I don’t know if a majority of whites supported the Eric Garner case but many did argue that while the choke hold was against policy it didn’t not amount to homicide because he was resisting arrest. On top of that there was Akai Gurley, who was killed walking down a stairwell in a public housing project because a cop doing a ‘vertical patrol’ apparently just got spooked and shot off his gun. NYC was also the home to ‘stop and frisk’ whose purpose was supposedly to get illegal guns off the street but literally hundreds of thousands of black men were stopped and frisked simply for walking down streets and only several hundred illegal guns were ever found (I’d love to imagine how the right would have taken to Obama sending hundreds of FBI agents to randomly pull people over in, say, Texas and check to make sure any guns in their car were properly credentialed). You had massive protests in NYC over the police, some of which turned violent and was capped off by a disturbed individual who travelled to NYC to gun down two police officers.

On top of that you also had a well documented police force that was pissed at the mayor for being too sympathetic to protestors and directly staged a work slowdown where arrests dramatically sagged for a week or so. If ever you had a ‘signal’ to the criminally inclined that ‘now is the chance to have your fun’ how much better does it get?

There is also a long history of argument in NYC over police violence, overreaching and abuse. Go back a few decades and watch Spike Lee’s Do the Right Thing and you’ll see a litany of real life cases from the 80’s and 90’s listed along with a very realistic depiction of a small riot erupting from a fictional case.

And yet despite all this the Ferguson Effect shows up big time in Chicago and not NYC?

Here’s some things to consider. If the Ferguson effect is real can:

1. You clearly show it without using any anecdotal statements claiming cause and effect by pundits/mayors/police chiefs/union officials?

2. You can clearly show a ‘dose effect’ where areas with more protests see a bigger spike in crime?

3. Do you see an opposite effect where areas that have no cases and minimal protests see crime drops?

I’m not saying it’s all BS but I think this is one of those things that reads like “the stock market got worried about X today….”. There will always be evidence out there for intelligent people to buy into it, especially if they are ideologically inclined in that direction, but never real proof and if you peal it back the model starts to look flimsy.

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26 Anonymous July 6, 2017 at 1:36 pm

6. Looks to me like the most interesting link of the day. While human impact is widely acknowledged, it might be less well understood than popularly believed. I am not sure it can be netted out neatly as “good” or “bad” on a global basis, but that probably isn’t terribly useful anyway. Most environmental problems can be demonstrated locally, be that an algae blighted lake or a bleached coral reef.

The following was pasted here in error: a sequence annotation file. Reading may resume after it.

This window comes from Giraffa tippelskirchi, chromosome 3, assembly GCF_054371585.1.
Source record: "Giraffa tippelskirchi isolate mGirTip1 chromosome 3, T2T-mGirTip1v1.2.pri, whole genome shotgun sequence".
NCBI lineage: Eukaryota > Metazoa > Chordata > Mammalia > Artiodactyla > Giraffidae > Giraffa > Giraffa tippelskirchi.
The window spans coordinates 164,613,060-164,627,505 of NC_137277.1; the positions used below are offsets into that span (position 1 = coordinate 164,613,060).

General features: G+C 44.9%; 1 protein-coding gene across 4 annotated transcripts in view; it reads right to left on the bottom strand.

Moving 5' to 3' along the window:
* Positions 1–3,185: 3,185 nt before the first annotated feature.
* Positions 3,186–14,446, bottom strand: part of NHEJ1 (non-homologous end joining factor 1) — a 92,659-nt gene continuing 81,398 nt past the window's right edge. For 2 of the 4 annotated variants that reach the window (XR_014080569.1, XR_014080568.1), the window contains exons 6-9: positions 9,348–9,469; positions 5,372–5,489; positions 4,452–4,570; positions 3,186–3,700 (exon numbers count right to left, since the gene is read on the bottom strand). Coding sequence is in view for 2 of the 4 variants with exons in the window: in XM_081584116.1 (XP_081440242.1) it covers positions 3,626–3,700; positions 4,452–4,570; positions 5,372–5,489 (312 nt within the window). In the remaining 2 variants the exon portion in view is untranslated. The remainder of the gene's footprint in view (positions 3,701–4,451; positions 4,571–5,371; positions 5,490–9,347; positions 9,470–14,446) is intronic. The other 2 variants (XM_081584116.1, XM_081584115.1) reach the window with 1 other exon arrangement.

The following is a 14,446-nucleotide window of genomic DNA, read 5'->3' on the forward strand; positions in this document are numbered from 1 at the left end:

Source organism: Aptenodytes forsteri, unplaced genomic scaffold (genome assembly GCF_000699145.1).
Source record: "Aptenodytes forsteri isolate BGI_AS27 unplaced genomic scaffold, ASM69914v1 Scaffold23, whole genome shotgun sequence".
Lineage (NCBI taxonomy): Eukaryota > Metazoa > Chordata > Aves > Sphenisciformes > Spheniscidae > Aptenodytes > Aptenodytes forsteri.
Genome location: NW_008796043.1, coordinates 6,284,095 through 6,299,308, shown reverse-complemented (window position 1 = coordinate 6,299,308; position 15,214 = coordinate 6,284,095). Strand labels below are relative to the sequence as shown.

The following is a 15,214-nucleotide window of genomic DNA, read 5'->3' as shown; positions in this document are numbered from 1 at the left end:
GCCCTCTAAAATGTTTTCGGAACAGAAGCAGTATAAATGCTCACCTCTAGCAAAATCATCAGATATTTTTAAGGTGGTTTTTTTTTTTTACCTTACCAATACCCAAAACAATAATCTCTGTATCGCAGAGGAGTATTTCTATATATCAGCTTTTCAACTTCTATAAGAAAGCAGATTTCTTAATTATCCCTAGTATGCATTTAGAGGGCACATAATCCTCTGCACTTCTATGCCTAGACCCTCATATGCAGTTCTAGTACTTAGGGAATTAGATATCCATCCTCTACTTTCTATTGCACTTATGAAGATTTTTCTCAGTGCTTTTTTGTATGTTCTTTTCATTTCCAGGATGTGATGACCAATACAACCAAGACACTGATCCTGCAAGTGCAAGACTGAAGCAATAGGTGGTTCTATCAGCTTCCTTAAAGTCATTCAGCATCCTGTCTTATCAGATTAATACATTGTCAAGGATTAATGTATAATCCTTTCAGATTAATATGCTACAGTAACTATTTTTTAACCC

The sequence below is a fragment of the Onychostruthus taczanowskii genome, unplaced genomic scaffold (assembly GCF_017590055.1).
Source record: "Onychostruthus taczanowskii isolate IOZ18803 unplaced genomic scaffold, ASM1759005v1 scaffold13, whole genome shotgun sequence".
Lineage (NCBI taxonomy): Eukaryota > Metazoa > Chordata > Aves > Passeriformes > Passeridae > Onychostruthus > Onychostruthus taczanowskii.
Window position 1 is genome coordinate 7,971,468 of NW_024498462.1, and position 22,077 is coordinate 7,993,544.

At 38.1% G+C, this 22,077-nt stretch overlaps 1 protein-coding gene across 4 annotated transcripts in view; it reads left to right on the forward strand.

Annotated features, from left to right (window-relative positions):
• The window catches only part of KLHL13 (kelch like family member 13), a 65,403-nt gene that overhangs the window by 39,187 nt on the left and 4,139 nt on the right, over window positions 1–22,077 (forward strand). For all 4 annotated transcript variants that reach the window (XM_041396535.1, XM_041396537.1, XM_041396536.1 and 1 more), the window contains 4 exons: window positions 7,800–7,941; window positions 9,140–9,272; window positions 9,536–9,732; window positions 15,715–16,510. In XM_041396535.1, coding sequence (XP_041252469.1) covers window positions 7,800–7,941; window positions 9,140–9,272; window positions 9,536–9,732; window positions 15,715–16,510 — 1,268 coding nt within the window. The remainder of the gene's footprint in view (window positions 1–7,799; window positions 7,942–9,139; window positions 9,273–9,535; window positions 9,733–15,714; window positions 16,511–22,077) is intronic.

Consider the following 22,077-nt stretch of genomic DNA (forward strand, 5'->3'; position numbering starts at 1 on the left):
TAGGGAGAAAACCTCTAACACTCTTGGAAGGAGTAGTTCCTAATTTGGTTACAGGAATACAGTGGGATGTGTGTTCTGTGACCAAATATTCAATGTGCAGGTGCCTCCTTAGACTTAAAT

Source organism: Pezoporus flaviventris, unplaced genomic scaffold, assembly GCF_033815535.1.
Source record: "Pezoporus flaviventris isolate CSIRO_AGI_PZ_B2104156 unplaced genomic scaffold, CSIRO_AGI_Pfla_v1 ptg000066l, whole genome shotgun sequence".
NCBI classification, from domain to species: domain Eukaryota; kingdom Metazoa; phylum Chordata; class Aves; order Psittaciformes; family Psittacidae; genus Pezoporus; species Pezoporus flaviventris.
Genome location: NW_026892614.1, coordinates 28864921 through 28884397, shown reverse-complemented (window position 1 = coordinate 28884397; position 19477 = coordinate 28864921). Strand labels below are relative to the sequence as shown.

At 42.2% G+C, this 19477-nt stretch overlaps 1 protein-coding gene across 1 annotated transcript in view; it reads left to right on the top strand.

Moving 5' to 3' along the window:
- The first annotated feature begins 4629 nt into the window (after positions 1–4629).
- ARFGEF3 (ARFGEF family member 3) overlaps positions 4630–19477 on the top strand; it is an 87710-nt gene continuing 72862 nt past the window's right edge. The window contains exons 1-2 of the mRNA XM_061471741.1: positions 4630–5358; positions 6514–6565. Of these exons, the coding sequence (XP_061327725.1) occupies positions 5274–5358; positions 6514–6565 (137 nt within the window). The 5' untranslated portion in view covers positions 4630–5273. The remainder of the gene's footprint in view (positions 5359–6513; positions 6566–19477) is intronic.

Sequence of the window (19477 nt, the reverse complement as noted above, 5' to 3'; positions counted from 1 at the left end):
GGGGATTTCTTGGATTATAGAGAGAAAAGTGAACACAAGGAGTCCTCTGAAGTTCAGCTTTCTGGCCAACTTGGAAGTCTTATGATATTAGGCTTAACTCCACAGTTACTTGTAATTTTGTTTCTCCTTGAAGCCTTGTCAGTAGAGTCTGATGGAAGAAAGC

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27 static July 6, 2017 at 3:06 pm

“Is social graph portability workable?”

It depends on common unique identifiers for people. Right now the two top options are phone number and email address. If source network graph x lets you translate the nodes of your connections there to those attributes, and destination network graph y lets you translate those to the identifiers on their site, you end up with a transitive identifier network. Trying to create a new one is doomed to fail, it is better to leverage one which more commonly exists.

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28 John B Chilton July 6, 2017 at 3:28 pm
29 Kent Guida July 6, 2017 at 5:17 pm

Three cheers for Jerry Ellig!

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30 Donald Pretari July 6, 2017 at 6:46 pm

#6…I’m going to buy the book, but it sounds like a self-help book more than a biology book. How I learned to stop worrying about speciation and you can too. Not to rain on anybody’s parade, but when I think of biological change, I think of antibiotic resistant bacteria. George Carlin rooted for them, I know.

“When he writes that “it is difficult to understand why any particular moment in the continuous passage of time should have special significance”, this surely applies to climate change too. ( Maybe because I’m alive now )
The world was much warmer than today in times past and much colder at others. The rate of change was much faster at the end of the last Ice Age.” ( Well, isn’t that special )
” It is time, he says, for the conservation and environmental movement to “put aside doom-laden rhetoric . . . shed its self-imposed restraints and fear of change and go on the offensive”. ( Like a Prometheus Unbound. Sadly, we’re a species of knuckleheads . But if you want to feel better about that, read his book. It took the courage of Thomas More to write it, apparently )

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31 dux.ie July 7, 2017 at 12:29 am

#5 The results showed civilian deaths was significantly related to pop size. If all trends remain the same it is logiccally that there would be more civilian deaths with pop increase. The measure to test should be the fraction of civilian deaths.

It is of interest to know but not available the effect of lagged violence crime to check if the increase millitrization was a response to past violent crimes.

In current environment it might be good to highlight that civilian deaths were not due to the Black population. In fact the results showed a very weak negative correlation but not significant at p < 0.05

The results on dog casualties was over-hyped as results with p > 0.05 are statistically and conventionally not significant.